Complete Guide to Better Sleep With Melatonin

 

Can Melatonin Solve Your Sleep Problem?

 

If you have ever experienced insomnia, you know the agony of trying to fall asleep when your body simply will not cooperate.

It is a common problem; an estimated 10 percent of people living in Western society are diagnosed with a significant sleep disorder and another 25 percent experience problems most days with sleeping or feeling tired during the day.

 

10% of the population has a sleep disorder.

 

There are a number of hormones in the body that influence sleep—but only one carries the nickname “the sleep hormone.” That’s melatonin

Melatonin is central to sleep, to our daily cycles of rest and activity, and to the regulation of the body’s bio rhythms. Melatonin plays an essential role in keeping our bodies functioning on our best bio time. This, in turn, has broad effects on our overall health.

In recent years, melatonin has become a popular solution. The hormone is naturally produced by the body to regulate the circadian rhythm, including controlling the sleep-wake cycle (our bodies make melatonin when it’s time to fall asleep, and stop producing it when it’s time to wake up in the morning).

In the United States and Canada, melatonin is sold over-the-counter as a dietary supplement for sleep.

 

What is Melatonin?

 

Melatonin is produced by the pineal gland.

 

Melatonin is a hormone the body produces naturally. Natural melatonin is produced primarily by the pineal gland in the brain.

Melatonin has a daily bio rhythm—levels rise and fall throughout the day and night, reaching their highest levels in the evening and falling to their lowest levels in the morning.

This daily melatonin bio rhythm is strongly tied to the 24-hour cycle of light and dark. This is a key reason why nighttime light exposure can be so detrimental to sleep and to health.

 

Best Dietary Source of Melatonin

 

 

Lately, there’s been increasing scientific attention to the relationship of melatonin to diet.

Cherries are known to be naturally high in melatonin.

A recent study looked at whether drinking tart cherry juice would improve melatonin levels and sleep.

 

Among the tart cherry juice drinkers, melatonin levels and serotonin levels rose significantly.

This group also experienced significant improvements to their sleep—they slept more, and improved their sleep efficiency. 

 

Tart cherry juice can be found in liquid form, and in capsules as a supplement.

Here are some popular examples:

 

Dynamic Health Certified Organic Tart Cherry Unsweetened Juice Concentrate

 

 

Sports Research Tart Cherry Softgels

 

 

Some foods that are part of the Mediterranean diet are high in melatonin, including grapeseeds, tomatoes and bell peppers, and walnuts.

The amino acid tryptophan is required for the body to make melatonin, and recent research indicates that eating tryptophan-rich foods may be beneficial for melatonin levels and for sleep.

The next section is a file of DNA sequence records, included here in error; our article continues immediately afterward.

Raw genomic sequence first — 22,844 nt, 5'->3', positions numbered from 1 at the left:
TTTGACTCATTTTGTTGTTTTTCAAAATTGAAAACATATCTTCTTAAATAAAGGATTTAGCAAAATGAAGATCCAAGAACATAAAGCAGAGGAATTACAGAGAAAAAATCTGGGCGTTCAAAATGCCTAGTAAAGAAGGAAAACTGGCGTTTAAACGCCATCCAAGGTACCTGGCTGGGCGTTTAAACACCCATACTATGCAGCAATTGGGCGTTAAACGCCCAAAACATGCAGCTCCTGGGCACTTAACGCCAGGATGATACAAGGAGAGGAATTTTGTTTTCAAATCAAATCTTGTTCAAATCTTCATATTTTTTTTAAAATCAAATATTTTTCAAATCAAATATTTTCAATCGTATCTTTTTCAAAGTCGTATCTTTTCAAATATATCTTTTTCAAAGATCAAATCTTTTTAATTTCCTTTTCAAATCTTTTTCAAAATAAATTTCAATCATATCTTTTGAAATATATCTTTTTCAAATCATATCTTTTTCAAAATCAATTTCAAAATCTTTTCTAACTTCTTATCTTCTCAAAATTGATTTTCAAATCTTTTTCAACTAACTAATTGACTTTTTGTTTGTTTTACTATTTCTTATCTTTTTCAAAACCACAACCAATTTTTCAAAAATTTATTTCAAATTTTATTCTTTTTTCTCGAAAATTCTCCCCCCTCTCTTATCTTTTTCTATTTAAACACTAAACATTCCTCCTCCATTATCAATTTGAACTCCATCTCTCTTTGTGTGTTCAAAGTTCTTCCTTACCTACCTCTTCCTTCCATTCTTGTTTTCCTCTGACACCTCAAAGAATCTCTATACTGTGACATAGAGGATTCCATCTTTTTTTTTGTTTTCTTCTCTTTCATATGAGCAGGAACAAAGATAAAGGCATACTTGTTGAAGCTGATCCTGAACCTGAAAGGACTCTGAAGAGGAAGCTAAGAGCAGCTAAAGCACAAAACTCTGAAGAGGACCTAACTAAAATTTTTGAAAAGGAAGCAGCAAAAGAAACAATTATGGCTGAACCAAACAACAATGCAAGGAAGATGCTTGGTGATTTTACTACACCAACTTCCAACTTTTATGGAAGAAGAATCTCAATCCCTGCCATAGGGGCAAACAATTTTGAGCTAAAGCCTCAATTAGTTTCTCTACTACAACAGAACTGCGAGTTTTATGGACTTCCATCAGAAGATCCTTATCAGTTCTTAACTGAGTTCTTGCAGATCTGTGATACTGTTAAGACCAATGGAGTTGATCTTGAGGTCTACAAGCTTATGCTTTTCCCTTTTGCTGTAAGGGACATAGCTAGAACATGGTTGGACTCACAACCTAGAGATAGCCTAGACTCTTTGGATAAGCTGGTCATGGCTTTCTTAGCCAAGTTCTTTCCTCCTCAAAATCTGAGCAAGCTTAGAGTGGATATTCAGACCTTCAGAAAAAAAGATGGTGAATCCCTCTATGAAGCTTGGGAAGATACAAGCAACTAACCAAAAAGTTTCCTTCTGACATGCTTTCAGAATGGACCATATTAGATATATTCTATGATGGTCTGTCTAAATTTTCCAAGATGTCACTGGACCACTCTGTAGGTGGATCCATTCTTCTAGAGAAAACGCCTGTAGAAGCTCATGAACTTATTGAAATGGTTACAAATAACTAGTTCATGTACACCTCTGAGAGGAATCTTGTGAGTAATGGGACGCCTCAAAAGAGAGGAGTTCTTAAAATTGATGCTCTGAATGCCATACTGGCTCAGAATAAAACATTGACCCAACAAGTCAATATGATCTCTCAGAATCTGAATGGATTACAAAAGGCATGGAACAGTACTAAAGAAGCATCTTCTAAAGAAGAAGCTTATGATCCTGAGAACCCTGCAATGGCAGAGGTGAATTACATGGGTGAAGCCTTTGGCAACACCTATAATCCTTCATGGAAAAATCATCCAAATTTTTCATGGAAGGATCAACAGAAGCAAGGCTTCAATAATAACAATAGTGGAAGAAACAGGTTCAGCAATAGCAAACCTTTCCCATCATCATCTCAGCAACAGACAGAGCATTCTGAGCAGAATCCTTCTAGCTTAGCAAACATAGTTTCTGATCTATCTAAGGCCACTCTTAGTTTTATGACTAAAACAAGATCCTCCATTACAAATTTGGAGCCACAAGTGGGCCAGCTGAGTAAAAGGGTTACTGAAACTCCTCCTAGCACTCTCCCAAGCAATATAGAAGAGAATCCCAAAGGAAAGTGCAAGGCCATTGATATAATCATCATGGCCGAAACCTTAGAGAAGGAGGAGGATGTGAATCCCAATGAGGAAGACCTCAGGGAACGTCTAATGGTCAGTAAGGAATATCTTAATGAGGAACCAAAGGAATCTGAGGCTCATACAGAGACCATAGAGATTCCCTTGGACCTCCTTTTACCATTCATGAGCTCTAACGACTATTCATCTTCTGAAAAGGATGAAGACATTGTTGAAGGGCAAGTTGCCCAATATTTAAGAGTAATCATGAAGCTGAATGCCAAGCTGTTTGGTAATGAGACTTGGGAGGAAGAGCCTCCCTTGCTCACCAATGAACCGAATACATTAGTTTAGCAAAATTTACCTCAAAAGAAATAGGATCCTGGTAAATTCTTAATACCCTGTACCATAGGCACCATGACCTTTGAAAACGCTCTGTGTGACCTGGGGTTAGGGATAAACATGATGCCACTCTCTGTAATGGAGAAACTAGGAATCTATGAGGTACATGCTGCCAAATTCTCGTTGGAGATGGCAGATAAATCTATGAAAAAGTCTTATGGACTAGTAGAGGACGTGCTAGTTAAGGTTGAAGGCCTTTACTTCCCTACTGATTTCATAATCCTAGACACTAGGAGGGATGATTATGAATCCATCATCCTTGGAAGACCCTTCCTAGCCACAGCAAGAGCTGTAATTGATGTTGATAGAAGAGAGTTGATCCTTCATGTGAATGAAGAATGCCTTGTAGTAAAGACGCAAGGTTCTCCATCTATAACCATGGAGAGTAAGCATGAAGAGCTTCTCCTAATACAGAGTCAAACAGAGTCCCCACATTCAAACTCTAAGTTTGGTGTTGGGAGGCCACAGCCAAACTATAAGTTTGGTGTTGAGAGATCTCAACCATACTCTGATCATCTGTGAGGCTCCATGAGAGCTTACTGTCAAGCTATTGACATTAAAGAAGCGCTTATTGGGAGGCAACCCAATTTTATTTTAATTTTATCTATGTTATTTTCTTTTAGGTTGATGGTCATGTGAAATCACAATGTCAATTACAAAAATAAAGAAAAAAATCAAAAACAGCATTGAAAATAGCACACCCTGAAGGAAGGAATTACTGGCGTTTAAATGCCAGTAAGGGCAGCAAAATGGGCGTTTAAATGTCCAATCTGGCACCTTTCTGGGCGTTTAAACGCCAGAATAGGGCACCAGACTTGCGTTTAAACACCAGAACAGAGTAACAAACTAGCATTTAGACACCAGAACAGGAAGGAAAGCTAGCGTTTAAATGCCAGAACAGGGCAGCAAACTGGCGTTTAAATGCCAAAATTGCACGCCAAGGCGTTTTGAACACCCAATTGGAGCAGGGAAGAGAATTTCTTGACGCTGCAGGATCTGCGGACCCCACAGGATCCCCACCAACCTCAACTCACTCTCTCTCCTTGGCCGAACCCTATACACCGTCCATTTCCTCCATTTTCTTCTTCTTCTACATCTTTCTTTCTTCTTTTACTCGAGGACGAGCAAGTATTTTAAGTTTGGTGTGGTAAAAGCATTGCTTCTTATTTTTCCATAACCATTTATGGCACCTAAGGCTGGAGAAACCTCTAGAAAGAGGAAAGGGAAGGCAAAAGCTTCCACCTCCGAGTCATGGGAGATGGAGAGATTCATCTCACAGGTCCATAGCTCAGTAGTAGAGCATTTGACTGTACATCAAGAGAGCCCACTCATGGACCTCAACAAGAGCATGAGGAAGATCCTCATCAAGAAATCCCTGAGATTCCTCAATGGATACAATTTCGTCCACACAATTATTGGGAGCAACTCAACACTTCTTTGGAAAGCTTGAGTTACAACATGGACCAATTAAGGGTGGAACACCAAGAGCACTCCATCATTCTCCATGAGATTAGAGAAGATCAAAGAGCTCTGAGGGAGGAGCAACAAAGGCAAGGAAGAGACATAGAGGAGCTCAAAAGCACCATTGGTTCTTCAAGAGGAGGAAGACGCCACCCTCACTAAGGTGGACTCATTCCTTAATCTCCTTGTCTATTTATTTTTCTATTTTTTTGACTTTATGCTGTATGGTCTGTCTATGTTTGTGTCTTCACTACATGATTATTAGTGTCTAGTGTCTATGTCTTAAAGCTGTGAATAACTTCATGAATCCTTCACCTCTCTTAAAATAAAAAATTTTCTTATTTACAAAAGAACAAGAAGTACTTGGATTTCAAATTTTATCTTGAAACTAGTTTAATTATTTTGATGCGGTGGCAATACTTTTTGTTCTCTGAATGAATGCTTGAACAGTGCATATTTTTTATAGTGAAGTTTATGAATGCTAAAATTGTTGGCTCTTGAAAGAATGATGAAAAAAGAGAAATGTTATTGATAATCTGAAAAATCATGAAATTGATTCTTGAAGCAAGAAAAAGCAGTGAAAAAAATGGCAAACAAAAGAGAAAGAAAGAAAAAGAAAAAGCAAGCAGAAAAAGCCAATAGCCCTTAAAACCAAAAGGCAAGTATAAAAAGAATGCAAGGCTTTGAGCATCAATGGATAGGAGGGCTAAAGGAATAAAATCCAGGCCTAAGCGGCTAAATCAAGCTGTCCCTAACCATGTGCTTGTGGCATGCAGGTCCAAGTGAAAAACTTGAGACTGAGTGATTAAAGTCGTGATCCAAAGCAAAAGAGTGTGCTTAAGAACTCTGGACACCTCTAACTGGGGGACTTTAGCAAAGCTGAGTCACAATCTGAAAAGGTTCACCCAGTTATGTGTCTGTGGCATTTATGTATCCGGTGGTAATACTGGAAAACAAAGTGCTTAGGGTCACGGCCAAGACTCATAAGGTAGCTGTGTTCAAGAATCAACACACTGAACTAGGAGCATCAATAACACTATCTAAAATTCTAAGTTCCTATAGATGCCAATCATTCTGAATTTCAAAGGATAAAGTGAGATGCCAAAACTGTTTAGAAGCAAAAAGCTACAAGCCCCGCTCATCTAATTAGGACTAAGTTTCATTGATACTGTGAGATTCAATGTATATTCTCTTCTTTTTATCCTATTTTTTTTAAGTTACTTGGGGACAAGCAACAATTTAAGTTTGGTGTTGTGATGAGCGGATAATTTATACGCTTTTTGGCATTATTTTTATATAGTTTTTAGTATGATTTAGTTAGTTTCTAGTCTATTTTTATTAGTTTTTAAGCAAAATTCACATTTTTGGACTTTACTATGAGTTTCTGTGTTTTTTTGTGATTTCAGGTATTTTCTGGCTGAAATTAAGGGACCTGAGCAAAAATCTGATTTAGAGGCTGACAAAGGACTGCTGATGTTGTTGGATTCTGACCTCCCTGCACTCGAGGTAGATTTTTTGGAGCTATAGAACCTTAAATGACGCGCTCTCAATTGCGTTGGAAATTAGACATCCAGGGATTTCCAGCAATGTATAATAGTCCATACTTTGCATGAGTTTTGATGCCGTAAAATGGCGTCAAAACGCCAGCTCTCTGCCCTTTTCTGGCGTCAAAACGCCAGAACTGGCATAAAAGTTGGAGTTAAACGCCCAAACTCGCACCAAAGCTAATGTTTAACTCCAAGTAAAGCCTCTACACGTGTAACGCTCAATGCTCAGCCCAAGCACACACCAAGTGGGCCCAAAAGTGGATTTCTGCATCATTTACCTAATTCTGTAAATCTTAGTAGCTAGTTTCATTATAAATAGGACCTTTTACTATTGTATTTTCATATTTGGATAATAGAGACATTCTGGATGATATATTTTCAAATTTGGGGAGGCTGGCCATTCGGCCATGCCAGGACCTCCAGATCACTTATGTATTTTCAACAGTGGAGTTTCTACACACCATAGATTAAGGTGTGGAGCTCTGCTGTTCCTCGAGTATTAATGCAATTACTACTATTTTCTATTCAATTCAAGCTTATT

Melatonin Supplements

 

Supplemental melatonin is produced synthetically, and is most often used in pill form.

Here’s some important information to know, when considering using a melatonin supplement:

A recent scientific investigation found that the actual melatonin content found in many supplements on the market may vary significantly from what product labels claim.

Scientists at Ontario’s University of Guelph found that in more than 71 percent of melatonin supplements, the amount of melatonin was more than 10 percent different from what the product label indicated.

Some products contained as much as 83 percent less melatonin, while other products contained as much as 478 percent more melatonin.

That means a great many consumers aren’t taking what they think they are when they use a melatonin supplement (and there are many choices on the market).

Before you begin using melatonin, be sure to do your research and get your melatonin from a trusted source.

I like Pure Encapsulations Melatonin because they come in a 0.5 mg capsule, which allows flexible dose adjustments (most other formulas come in 1mg to 3mg per capsule).  They also have strict manufacturing and testing standards, so you know exactly what you’re getting.

 

Pure Encapsulations Melationin (0.5 mg)

 

 

How Does Melatonin Work?

 

Melatonin is not a sedative. Instead, it works to promote sleep by helping to regulate the body’s bio clock and sleep-wake cycles.

Melatonin production in the body is triggered by darkness and suppressed by light.

The brain receives light and dark cues through the retina of the eye, which are then communicated along the optic nerve to the brain’s master bio clock, the superchiasmatic nucleus, or SCN. This bio clock controls the flow of melatonin and other hormones—as well as a vast array of other physiological processes.

When it’s dark, the SCN gives the go-ahead to the pineal gland to ramp up its production of melatonin. Typically, melatonin levels begin to rise significantly around 9 p.m., and peak during the overnight hours before falling to very low levels shortly before dawn.

Melatonin stays low throughout the daylight hours, as other hormones rise to help maintain focus, energy, and alertness throughout the day.

 

Melatonin Secretion Over a Day-Night Cycle

 

The length of melatonin production shifts throughout the year, with shorter daily periods of melatonin production in the summer when days are longer, and longer periods in the winter, when nights are longer.